Amuse-bouche Hervé Wine Bar


Pasatiempo - - ON THE COVER - James M. Keller I The New Mex­i­can

Once you be­come aware of the brick­paved pedes­trian al­ley on San Fran­cisco Street that pen­e­trates into the block of shops not far across Burro Al­ley from the Len­sic Per­form­ing Arts Cen­ter, it’s hard to imag­ine why it is so easy to miss, lined as it is with wine bar­rels and invit­ing pots of flow­ers. The walk­way de­posits you at Hervé, which, most im­me­di­ately, is a spa­cious wine bar and tast­ing room in the space for­merly oc­cu­pied by the night­club Sky­light, where you can perch on a barstool and con­sume a glass or sam­ple a flight of wines pro­duced by St. Clair Win­ery. Founded in 1981 by Bur­gun­dian trans­plant Hervé Lescombes (hence the name), St. Clair tends its grapes at Lords­burg, in the deep south of New Mex­ico, and pro­cesses them at its win­ery in Dem­ing.

You could or­der food right there at the tast­ing bar, but let’s say you wanted to set­tle in to more restau­rant­like digs. No prob­lem. Con­tinue through to the din­ing space, a large, ap­peal­ing room in which you may stake your claim among more than a dozen widely spaced ta­bles: two-tops, four-tops, high-tops, easy chairs with cof­fee ta­bles — what­ever rings your bells. Here you can or­der from a list of 16 va­ri­etals or, in a few cases, blends pro­duced by St. Clair or other la­bels that op­er­ate un­der its aegis. A pre­de­ter­mined, in­ex­pen­sive flight of three, two-ounce pours (which is very lit­tle wine) changes from day to day, al­though when­ever I or­dered it, chardon­nay and caber­net sauvi­gnon were both in the lineup. Add a fourth pour (plus four bucks) and you get to choose your own se­lec­tions from the list.

I haven’t tasted all the wines on of­fer. Of those I have, I en­coun­tered none that were un­grat­i­fy­ing and sev­eral that I will hap­pily re­visit in the fu­ture, among them a charm­ing, light rosé (made from syrah, I would think), a hearty and mus­cu­lar pe­tite sirah, the “Danielle” sparkling wine (they call it dry, I found it fruity), and an im­pe­rial kir (its bub­bly rasp­berry sweet­ness prov­ing a balm on a hot day). The

en­thu­si­as­tic wait­staff pro­vides in­formed com­men­tary, if you want it.

The food menu is de­signed for nosh­ing and shar­ing. A char­cu­terie board ($20) of­fers a gen­er­ous se­lec­tion of cured meats, patés, and other good­ies; a step up from there, the “Hervé board” ($25) also in­cludes sev­eral cheeses and choco­lates — re­ally a meal’s worth of munch­ing for two. Of the lit­tle bites, ex­cel­lent hum­mus with feta makes for fine communal dip­ping, while a bowl of bal­samic roasted grapes and olives (with rose­mary) is on the “meh” side and crispy sa­lumi chips were pain­fully salty. An or­der of br­uschette — you choose four from the eight prepa­ra­tions avail­able — is a good bet; I par­tic­u­larly rel­ished those fea­tur­ing ar­ti­choke and Parme­san, Ser­rano ham and pesto (again with Parme­san), cured salmon with ca­pers and green-chile cream cheese (such a pleasant kick!), and that hum­mus again, now with red peppers and sun-dried toma­toes in the mix. For a ta­ble of four, each br­uschetta ar­rived thought­fully sliced into four seg­ments.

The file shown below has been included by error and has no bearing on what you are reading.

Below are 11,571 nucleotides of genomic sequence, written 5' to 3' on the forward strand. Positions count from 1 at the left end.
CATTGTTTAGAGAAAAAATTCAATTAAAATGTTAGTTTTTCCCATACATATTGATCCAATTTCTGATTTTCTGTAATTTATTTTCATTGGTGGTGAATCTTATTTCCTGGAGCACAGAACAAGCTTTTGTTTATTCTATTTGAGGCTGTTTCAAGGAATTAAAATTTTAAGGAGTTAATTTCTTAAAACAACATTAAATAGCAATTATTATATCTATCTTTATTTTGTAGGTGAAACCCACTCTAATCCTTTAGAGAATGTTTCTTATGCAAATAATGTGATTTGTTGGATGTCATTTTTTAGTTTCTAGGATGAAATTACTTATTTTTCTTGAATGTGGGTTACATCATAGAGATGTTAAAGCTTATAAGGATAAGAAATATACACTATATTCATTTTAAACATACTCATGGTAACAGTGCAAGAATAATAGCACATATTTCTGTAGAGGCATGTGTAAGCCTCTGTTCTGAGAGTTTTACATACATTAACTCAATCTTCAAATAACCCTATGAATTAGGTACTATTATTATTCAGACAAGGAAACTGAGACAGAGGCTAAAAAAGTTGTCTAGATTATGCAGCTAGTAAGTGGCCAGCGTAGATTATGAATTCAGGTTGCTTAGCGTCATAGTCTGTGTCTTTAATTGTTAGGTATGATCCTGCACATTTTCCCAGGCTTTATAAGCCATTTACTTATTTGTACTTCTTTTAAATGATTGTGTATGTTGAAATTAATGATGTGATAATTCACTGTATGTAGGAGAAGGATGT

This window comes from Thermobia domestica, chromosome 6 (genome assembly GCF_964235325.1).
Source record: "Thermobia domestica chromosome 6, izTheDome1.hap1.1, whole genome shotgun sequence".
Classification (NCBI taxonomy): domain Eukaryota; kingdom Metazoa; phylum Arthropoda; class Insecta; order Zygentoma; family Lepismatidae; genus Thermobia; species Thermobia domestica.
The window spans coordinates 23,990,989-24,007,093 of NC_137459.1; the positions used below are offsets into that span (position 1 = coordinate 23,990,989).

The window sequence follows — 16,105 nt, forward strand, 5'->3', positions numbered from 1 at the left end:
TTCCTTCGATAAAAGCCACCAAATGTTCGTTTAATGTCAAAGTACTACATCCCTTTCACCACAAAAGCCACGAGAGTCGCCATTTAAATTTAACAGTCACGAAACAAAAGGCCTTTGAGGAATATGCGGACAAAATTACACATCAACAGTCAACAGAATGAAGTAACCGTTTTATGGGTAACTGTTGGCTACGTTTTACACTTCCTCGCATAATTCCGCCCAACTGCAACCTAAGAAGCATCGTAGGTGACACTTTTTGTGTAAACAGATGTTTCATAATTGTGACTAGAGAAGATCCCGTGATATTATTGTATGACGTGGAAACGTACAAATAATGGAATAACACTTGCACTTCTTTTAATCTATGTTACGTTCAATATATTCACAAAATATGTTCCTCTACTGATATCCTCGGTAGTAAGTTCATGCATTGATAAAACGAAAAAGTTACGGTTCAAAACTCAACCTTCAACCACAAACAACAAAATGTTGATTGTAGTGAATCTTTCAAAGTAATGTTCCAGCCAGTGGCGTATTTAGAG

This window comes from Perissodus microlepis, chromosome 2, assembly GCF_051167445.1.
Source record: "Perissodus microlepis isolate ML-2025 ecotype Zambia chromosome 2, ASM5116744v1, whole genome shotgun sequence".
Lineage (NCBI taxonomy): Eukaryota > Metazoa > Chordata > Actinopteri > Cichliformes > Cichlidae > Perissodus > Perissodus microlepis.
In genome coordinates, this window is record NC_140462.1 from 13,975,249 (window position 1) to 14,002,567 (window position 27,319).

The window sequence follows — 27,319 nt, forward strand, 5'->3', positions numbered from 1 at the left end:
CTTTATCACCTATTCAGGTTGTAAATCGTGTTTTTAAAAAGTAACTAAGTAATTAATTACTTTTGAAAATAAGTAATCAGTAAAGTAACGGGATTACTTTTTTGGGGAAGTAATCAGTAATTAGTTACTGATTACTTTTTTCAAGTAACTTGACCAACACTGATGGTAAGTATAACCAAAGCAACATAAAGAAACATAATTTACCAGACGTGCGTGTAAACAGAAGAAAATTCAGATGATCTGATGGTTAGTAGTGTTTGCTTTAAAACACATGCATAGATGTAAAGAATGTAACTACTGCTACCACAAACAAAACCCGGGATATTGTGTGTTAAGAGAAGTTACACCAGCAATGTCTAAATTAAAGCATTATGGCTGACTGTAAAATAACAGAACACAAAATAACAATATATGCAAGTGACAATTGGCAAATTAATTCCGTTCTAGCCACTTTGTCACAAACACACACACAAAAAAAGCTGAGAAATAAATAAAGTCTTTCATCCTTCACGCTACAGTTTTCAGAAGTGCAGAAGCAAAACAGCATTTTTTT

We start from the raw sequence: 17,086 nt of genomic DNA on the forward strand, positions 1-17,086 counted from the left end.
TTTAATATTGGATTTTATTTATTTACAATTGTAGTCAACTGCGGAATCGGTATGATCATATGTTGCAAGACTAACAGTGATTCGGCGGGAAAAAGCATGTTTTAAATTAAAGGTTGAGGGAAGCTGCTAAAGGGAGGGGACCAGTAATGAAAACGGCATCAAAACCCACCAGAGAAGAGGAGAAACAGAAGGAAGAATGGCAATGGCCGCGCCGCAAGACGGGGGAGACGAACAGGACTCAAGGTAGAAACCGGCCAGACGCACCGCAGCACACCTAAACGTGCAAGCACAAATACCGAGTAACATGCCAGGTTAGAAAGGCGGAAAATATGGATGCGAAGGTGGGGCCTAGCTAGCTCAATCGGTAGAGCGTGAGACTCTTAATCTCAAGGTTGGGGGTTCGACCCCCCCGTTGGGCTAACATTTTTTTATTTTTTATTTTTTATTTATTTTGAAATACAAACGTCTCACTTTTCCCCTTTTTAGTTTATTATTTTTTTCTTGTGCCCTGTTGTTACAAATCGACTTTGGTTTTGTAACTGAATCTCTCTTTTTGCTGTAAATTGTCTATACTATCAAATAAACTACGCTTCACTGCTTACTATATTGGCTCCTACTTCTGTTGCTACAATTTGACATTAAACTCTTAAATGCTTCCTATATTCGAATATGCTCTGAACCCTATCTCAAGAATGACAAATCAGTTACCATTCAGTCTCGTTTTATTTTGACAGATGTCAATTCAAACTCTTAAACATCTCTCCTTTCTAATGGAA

We need not en­ter the ar­gu­ment about whether green beans and pota­toes prop­erly fig­ure in a salade niçoise; if they were good enough for Es­coffier, they’re good enough for me. Hervé’s ver­sion is a thing of beauty: slices of rare ahi tuna lightly seared at the se­same-coated edges, along with wedges of pota­toes and hard-boiled eggs, green beans, pun­gent an­chovies, and a mix of salad greens and olives, each in­gre­di­ent ar­rayed in its own ter­ri­tory rather than mixed to­gether. Less stout beans, of the clas­sic French hari­cot vert sort, would make it even bet­ter. A bur­rata salad with basil was tasty, since var­i­ous in­car­na­tions of tomato tarted up the bur­rata, which of­fered creamy tex­ture but not much fla­vor. For dessert, a de­con­structed bis­co­chito gelato sand­wich was yummy though we left much of the bis­co­chito be­hind, find­ing it dif­fi­cult to cut with uten­sils.

The hand­some room in­vites re­lax­ation, with met­al­work bal­cony rail­ings and a sky­light adding a sense of airi­ness. Sad to say, it has not been con­ducive to the long-term sur­vival of its oc­cu­pants. Hervé should be able to make a go of it, though, be­ing a taste­ful, mod­estly priced hang­out that is mere steps from the Len­sic. Man­age­ment might be wise to keep it open later than it cur­rently does and ac­tively court post-per­for­mance au­di­ences. It would be a great place to linger, snack, and sip, a tempt­ing al­ter­na­tive to head­ing di­rectly home af­ter a lec­ture or con­cert.

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